In the Spring of 1757, the regiment was sent back to the continent. On July 26, during the French invasion of Hanover, the regiment took part in the battle of Hastenbeck where it was attached to the detachment located between Afferde and Diedersen. This detachment executed an outflanking movement against the French attack at Hastenbeck and caused near panic among the French towards the conclusion of the battle. After the defeat, the regiment followed the Allied army in its retreat towards Verden and Stade. In December, during the Allied counter-offensive in Hanover, it took part in the recapture of the Fortress of Harburg which capitulated on December 29.
On May 26, 1758, the regiment was with Ferdinand's main force in the camp of Nottuln. On May 31, it accompanied Ferdinand in his offensive on the west bank of the Rhine. On June 12, during the aborted attack on the French positions at Rheinberg, the regiment was in the Holstein (third) column of attack under Major-general von Gilsa. On June 17, the regiment was part of Holstein's corps who marched towards Hüls. On June 19, it joined the corps of the Hereditary Prince at Kempen. On June 23, the regiment took part in the battle of Krefeld where it was deployed on the right wing under the command of the Erbprinz (Hereditary Prince) of Brunswick. At 1:00 p.m., it followed the Hereditary Prince in his attack against the wood held by Saint-Germain division. Captain Kating of the regiment was mortally wounded during this battle. On July 16, along with the Brunswicker Zastrow Infantry, it stormed strong French entrenchments at Papenmütze on the Erf
In June 1759, the regiment was part of Wangenheim's Corps who had taken position at Dülmen in Westphalia to observe the movement of a French corps under the Marquis d'Armentières. On August 1, the regiment took part in the battle of Minden where it was deployed in Wangenheim's Corps between Kutenhausen and the Weser, in the first line of the infantry centre.
In 1760, the regiment took part in the affair of Dillenburg. It later joined Lückner's expedition in the County of Wittgenstein.
On July 16, 1761, the regiment took part in the battle of Vellinghausen where it was attached to the reserve.
In March 1762, the regiment set off from its winter-quarters near Münster. At the end of May, the regiment served in the corps operating in Westphalia, placed under the command of the Hereditary Prince. On August 21, the regiment took part in the combat of Gräbenstein not far from Homburg on the Ohm. On August 25, it was at the cannonade near Grüningen. On August 30, it fought in the combat of Nauheim where it lost 2 officers and 162 men killed, wounded or captured. On September 16, the regiment drove the French out of Schweinsberg. On September 21, the regiment took part in the combat of Amöneburg where it was attached to Zastrow's Corps occupying the ground immediately before the Brücker Mühle. In November, the regiment took up its winter-quarters in the region of Paderborn.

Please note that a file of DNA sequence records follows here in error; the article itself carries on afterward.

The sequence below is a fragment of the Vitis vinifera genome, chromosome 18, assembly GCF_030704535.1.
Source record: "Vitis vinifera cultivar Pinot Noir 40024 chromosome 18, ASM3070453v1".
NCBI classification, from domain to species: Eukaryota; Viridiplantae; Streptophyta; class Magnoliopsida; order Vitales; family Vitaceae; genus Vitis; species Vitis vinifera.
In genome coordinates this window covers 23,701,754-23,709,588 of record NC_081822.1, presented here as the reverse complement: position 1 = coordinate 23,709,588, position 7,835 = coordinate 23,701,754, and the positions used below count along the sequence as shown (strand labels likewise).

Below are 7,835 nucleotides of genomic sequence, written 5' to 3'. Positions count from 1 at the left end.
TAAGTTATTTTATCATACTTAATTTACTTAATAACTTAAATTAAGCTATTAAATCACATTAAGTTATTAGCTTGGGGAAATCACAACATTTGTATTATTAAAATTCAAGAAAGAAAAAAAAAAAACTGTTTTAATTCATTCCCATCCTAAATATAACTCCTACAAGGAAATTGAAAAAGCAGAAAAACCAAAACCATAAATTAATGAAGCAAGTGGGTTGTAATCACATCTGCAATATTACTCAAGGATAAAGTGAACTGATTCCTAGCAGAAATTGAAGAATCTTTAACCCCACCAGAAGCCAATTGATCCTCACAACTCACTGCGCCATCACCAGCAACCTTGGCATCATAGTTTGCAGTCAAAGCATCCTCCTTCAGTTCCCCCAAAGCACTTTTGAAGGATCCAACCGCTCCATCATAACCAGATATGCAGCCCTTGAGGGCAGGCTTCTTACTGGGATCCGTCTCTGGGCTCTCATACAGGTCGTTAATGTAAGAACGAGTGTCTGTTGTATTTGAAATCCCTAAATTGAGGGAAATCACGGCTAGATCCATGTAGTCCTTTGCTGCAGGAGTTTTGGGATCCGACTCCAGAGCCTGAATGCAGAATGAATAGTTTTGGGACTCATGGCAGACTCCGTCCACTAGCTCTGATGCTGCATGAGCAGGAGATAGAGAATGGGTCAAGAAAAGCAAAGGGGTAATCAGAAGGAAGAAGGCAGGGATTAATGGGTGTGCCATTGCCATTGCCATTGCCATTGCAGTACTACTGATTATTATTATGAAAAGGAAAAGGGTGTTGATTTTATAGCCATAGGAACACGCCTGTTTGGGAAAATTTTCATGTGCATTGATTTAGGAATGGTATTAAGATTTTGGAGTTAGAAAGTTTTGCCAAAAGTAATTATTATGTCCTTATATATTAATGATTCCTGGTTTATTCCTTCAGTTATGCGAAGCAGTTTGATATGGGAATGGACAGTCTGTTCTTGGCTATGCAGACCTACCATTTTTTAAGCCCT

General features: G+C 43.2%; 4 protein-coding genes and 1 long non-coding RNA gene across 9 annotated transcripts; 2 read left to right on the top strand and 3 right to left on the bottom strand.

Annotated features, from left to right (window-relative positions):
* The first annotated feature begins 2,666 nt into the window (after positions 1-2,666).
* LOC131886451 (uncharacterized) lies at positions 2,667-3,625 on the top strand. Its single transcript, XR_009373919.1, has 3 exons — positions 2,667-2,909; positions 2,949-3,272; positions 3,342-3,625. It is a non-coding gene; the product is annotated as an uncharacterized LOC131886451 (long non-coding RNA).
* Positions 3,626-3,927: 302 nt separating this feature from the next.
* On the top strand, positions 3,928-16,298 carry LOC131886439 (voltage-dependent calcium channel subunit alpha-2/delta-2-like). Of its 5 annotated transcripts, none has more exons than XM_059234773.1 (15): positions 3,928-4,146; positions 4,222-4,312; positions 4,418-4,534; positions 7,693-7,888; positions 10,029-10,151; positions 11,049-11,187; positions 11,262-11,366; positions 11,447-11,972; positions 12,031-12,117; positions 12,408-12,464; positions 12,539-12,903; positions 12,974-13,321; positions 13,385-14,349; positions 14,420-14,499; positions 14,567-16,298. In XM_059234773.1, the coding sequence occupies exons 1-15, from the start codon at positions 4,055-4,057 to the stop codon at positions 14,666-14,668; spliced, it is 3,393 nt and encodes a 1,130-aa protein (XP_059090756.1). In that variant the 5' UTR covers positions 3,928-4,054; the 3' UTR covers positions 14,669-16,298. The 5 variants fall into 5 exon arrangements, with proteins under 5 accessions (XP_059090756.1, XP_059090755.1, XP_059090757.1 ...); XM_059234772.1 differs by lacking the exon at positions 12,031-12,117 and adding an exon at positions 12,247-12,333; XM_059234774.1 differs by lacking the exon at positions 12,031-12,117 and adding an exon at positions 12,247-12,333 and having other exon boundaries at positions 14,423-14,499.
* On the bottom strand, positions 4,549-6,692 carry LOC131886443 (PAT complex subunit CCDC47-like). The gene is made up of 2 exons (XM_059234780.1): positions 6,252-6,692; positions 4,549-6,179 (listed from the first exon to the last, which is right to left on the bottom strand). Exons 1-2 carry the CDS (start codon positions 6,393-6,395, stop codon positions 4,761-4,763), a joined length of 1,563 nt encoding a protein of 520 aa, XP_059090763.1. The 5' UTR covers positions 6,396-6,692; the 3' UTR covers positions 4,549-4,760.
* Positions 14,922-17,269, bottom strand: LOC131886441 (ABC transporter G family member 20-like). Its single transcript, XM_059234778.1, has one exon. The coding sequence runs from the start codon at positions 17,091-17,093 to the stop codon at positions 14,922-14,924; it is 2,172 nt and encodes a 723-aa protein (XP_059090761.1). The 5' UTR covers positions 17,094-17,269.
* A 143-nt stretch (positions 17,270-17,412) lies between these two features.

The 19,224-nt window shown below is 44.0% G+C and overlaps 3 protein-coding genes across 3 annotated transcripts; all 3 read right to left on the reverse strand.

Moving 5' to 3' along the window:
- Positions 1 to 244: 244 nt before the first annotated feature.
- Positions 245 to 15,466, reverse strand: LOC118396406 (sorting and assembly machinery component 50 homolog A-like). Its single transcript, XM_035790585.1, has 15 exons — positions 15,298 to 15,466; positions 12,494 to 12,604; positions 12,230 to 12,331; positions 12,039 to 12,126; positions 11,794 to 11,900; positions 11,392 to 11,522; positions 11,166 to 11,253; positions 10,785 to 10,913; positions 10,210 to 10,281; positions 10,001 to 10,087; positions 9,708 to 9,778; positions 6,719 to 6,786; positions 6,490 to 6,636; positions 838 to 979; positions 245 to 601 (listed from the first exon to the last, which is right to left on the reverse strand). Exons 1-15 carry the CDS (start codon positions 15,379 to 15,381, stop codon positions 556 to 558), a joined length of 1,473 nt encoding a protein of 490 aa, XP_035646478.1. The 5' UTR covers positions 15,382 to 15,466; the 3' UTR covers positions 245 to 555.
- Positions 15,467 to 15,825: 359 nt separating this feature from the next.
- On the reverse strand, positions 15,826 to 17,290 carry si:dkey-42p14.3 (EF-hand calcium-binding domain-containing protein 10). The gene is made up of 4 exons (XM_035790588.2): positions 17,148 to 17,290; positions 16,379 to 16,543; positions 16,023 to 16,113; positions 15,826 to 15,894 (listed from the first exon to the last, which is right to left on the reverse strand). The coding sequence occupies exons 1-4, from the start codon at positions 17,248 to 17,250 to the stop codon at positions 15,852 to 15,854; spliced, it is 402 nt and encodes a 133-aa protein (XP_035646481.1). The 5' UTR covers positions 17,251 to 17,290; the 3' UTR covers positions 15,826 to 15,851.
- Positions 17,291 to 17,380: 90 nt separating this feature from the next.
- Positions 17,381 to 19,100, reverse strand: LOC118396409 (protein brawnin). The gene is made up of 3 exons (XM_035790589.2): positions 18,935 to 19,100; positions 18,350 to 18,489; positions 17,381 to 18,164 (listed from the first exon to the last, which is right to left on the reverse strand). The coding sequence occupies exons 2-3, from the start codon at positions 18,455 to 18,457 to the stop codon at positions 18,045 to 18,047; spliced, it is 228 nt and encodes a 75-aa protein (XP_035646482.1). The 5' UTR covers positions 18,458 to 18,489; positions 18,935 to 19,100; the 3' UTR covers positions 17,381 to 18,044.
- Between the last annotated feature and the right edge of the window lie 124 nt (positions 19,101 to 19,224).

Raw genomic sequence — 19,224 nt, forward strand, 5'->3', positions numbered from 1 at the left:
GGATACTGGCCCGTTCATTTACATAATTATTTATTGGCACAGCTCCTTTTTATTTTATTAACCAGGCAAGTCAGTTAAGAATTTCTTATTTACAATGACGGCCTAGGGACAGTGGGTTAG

On January 5, 1763, the regiment arrived at Einbeck to garrison the place.
|red with 2 brass buttons and 2 yellow buttonholes under the lapels (hidden by the sleeve in our plate)
|straw with 2 horizontal pockets, each with 3 brass buttons
During the war, Hanoverian uniforms were gradually simplified.
Troopers were armed with a musket and a sword (brass hilt), and carried a dark brown haversack with a metal canteen on the left hip.
Officers had gold lace lining the cuffs and lapels, a black cockade hat, a gold gorget with the arms of Hanover in the centre and carried a yellow sash slung over the right shoulder. Sergeants wore straw gloves. Partizans were carried.
Drummers wore a red coat with swallows nest and lace in yellow.
The drum pattern had hoops in alternating straw and red diagonal stripes, white drum cords over a brass drum with the Arms of Hanover in the centre.
Colonel Flag: White field bearing the arms of Hanover (common to all Hanoverian infantry regiments).
Regimental Flag: Pale straw field, within a palm wreath a mailed arm issuing from a cloud holding a drawn sword with the inscription VICTORIA. Scroll above reads SI DEUS PRO NOBIS QUI CONTRA NOS. Hereafter, we present an illustration from the Reitzenstein Sammlung, dating from circa 1761 (left) and our own interpretation (right).
This article incorporates texts from the following books which are now in the public domain:
- Wissel, Friedrich v. and Georg von Wissel: Geschichte der Errichtung sämmtlicher Chur-Braunschweig-Lüneburgischen Truppen, sammt ihren Fahnen, Standarten und Pauken-Devisen ..., Zelle, 1786, pp. 369-395
Biles, Bill: The Hanoverian Army in the 18th Century, Seven Years War Association Journal Vol. VI No. 3
Gmundener Prachtwerk, circa 1761
Knötel H., and Hans M. Brauer: Heer und Tradition
Niemeyer, Joachim, and Georg Ortenburg: The Hanoverian Army during the Seven Years War
Pengel & Hurt: German States in the Seven Years War 1740 to 1762, Imperial Press
Reitzenstein Sammlung, Bomann Museum, Celle
Rogge, Christian: The French & Allied Armies in Germany during the Seven Years War, Frankfurt, 2006
Vial, J. L.: Nec Pluribus Impar